Kalighat Temple

Where the sublime and the foul come face to face

 

If you've never been to Kolkata, it's impossible to prepare yourself for the bustling mix of intellectualism, joy, history, poverty and vibrancy of this crazy city known as the intellectual heart of India. A place brimming with life and adventure, perhaps no other location typifies the city better than the temple it was named for, the Kalighat Temple.

The site has been a Shakti pitham (especially holy place of the goddess) for at least 500 years, but the current temple structure was completed in the mid-19th century. Built in on a tributary of the Hooghly River (considered by locals to be the Ganges), the temple complex is packed on all sides like most temples with shops and eager vendors selling all manner of things from devotional items to flip-flops. Inside the temple complex are several shrines, such as a popular shrine to the goddess Manasa (pronounced mo-no-sha in Bengali) which consists of a tree, to which devotees (typically women) tie rocks with red thread in order to receive blessings, usually having to do with conception and childbearing. Also inside is a Shiva shrine with a Vedic fire pit in which yajna (Vedic fire ceremony) is performed daily, a Krishna shrine, an area where goats and buffalo are sacrificed to the goddess (their meat is cooked and distributed to devotees), and the main event, a stone statue of Kali that resembles an immense, stylized, three-eyed black skull with a long, golden tongue. Waiting in the sometimes very long line for darshan can take hours, but foreigners and wealthy locals frequently skip the darshan line with the aid of freelance priests.

Near the taxi stand are a string of these freelance priests dressed in white shirts and dhotis ready to take you to do your puja. Not affiliated with the temple but highly organized into a powerful union, some of them are scam artists who will aggressively ask for large payments (dakshina), while others are actually quite helpful and knowledgable guides, asking for whatever you can donate (100-200 rupees is fine for the service). All of them are fairly shrewd, and for a newcomer who has no idea how to offer worship, they can be quite helpful. These men earn their meagre livelihood this way, although they were outlawed several years ago by Kolkata's high court. Like most things in Kolkata, however, this ruling is rarely - if ever - enforced. Animal sacrifice was also outlawed several years ago at the temple, but it is also rarely, if ever, enforced.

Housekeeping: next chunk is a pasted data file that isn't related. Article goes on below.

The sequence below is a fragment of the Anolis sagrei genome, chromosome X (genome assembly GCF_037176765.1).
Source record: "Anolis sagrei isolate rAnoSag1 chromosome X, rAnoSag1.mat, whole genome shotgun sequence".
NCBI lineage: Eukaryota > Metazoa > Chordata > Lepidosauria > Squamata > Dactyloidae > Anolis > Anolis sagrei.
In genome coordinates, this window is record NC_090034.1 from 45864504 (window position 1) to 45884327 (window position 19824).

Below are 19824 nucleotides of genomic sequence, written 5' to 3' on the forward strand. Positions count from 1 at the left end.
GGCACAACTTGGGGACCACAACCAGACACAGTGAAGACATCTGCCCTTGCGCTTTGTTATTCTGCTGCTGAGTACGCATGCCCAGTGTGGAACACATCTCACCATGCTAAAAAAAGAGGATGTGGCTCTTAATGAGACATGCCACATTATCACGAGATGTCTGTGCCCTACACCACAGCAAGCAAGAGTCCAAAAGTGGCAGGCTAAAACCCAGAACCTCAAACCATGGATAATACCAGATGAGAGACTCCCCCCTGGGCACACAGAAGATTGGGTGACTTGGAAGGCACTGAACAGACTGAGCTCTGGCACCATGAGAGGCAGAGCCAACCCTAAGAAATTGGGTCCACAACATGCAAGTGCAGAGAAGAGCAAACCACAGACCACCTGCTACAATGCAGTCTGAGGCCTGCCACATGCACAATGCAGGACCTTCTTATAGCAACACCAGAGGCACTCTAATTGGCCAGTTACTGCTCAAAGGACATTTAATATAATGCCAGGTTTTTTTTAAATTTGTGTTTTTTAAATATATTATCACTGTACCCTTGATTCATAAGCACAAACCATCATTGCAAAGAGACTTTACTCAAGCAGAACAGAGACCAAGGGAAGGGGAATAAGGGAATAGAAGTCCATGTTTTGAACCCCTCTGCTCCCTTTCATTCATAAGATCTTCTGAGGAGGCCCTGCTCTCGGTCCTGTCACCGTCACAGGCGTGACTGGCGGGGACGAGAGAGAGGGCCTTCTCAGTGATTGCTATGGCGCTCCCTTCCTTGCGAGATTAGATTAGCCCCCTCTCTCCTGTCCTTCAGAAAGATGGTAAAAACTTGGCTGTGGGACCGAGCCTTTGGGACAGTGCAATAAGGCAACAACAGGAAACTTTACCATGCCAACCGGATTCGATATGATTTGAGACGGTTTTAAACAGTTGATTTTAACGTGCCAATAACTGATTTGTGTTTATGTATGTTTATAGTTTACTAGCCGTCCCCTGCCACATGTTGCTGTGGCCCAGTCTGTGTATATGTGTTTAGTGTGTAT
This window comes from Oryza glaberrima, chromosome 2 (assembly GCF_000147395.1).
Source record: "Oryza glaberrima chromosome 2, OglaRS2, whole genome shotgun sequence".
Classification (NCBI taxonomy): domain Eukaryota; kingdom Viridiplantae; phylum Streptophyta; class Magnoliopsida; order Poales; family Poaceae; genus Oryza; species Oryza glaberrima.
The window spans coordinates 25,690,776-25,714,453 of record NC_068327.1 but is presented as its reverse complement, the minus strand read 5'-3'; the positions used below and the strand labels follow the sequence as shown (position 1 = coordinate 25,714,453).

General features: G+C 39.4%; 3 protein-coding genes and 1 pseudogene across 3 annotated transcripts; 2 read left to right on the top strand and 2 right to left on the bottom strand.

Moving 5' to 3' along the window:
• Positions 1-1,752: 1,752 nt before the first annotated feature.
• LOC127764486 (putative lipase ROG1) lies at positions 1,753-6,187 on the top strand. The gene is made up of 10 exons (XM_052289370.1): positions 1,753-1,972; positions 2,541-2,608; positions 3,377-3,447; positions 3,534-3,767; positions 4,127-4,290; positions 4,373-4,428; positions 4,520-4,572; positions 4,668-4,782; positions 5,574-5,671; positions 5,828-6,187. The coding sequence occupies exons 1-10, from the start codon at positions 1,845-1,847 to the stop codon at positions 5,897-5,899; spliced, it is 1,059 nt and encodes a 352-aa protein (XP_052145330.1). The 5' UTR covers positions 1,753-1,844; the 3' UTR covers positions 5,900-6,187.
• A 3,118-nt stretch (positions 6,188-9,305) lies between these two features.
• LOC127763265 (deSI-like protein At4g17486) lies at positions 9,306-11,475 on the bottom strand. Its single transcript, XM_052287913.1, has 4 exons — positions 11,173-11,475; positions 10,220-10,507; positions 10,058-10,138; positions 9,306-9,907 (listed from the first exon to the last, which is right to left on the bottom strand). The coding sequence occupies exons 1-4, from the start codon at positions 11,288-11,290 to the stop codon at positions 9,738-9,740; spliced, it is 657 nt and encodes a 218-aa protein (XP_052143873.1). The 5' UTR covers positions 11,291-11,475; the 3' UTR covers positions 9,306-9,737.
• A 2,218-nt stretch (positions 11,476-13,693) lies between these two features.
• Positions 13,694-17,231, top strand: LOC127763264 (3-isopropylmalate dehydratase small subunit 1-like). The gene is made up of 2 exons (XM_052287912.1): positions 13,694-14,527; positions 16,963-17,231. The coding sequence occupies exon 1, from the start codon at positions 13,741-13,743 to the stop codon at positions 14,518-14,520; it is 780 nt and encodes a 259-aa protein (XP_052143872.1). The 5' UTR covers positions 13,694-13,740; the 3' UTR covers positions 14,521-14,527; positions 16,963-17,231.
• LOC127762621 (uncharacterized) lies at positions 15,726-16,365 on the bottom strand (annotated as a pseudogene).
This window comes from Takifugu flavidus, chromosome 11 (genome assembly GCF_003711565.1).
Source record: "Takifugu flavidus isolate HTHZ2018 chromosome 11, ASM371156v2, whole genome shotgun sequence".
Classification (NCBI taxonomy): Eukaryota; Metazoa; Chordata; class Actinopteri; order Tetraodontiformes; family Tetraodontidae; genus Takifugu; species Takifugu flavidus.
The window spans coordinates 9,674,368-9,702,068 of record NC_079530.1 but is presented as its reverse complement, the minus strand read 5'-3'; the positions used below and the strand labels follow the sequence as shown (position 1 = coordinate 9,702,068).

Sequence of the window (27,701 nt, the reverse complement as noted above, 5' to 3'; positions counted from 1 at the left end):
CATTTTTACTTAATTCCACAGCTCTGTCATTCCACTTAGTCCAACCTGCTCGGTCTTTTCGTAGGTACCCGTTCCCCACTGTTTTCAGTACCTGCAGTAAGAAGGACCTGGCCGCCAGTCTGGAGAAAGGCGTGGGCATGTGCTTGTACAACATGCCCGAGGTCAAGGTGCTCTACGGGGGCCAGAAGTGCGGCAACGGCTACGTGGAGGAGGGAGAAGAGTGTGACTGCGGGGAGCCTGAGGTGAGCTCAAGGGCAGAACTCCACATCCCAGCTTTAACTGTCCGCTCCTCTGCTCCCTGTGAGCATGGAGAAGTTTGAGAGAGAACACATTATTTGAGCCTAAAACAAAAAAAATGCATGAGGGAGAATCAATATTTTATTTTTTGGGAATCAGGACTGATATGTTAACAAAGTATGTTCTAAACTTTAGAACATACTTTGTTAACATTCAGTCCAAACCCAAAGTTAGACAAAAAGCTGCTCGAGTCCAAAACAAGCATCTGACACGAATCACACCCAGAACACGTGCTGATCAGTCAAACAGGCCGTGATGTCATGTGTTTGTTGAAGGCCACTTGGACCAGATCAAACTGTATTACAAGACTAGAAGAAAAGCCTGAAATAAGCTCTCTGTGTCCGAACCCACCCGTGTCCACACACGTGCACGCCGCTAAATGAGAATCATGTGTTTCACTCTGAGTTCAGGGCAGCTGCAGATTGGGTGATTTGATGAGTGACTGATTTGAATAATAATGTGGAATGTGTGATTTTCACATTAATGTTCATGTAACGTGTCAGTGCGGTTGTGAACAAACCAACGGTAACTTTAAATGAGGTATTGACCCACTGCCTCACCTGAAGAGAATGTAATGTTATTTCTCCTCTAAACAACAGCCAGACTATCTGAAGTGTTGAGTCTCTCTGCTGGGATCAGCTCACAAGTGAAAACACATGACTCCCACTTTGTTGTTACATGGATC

Once inside the mandap area, the platform across from the murti (image) of Kali, the scene is quite often a madhouse, where hundreds of people push and lean to try and get the best view. It can be overwhelming, to say the least! If you are a devotee, the goal here is to get a glimpse of the goddess's eyes, and to receive an orange tilak (a dot on the forehead) - you'll have to get close to receive this, and if you are a Western devotee, it helps to shout "jai maa!" (victory to the mother) at the fellow applying the tilaks.

When leaving the mandap area, there may be young men trying to force red threads (called raksha-bandhan, a sacred thread that carries the blessing of the goddess) onto your wrists and then demanding payment, so keep your arms close and refuse, as these are considered scam artists by those in the know - such threads must be tied on by a priest. Instead, ask for a thread from your priest-guide, or if you're going sans guide, you can try to ask one of the priests inside the temple itself, though you're not likely to get much by way of result.

Kalighat is a mad, smelly, dirty, wonderful, vibrant, crazy place that is really like the beating heart of this city of poets and dreamers. If you love Kolkata, you'll love Kalighat. If you're not quite up to the challenge, you may instead enjoy a visit to the much cleaner and more sedate Dakshineshwar and Adyapeath temples, which are up the river from Kalighat in Dakshineshwar, on the very northern edge of the sprawling Kolkata.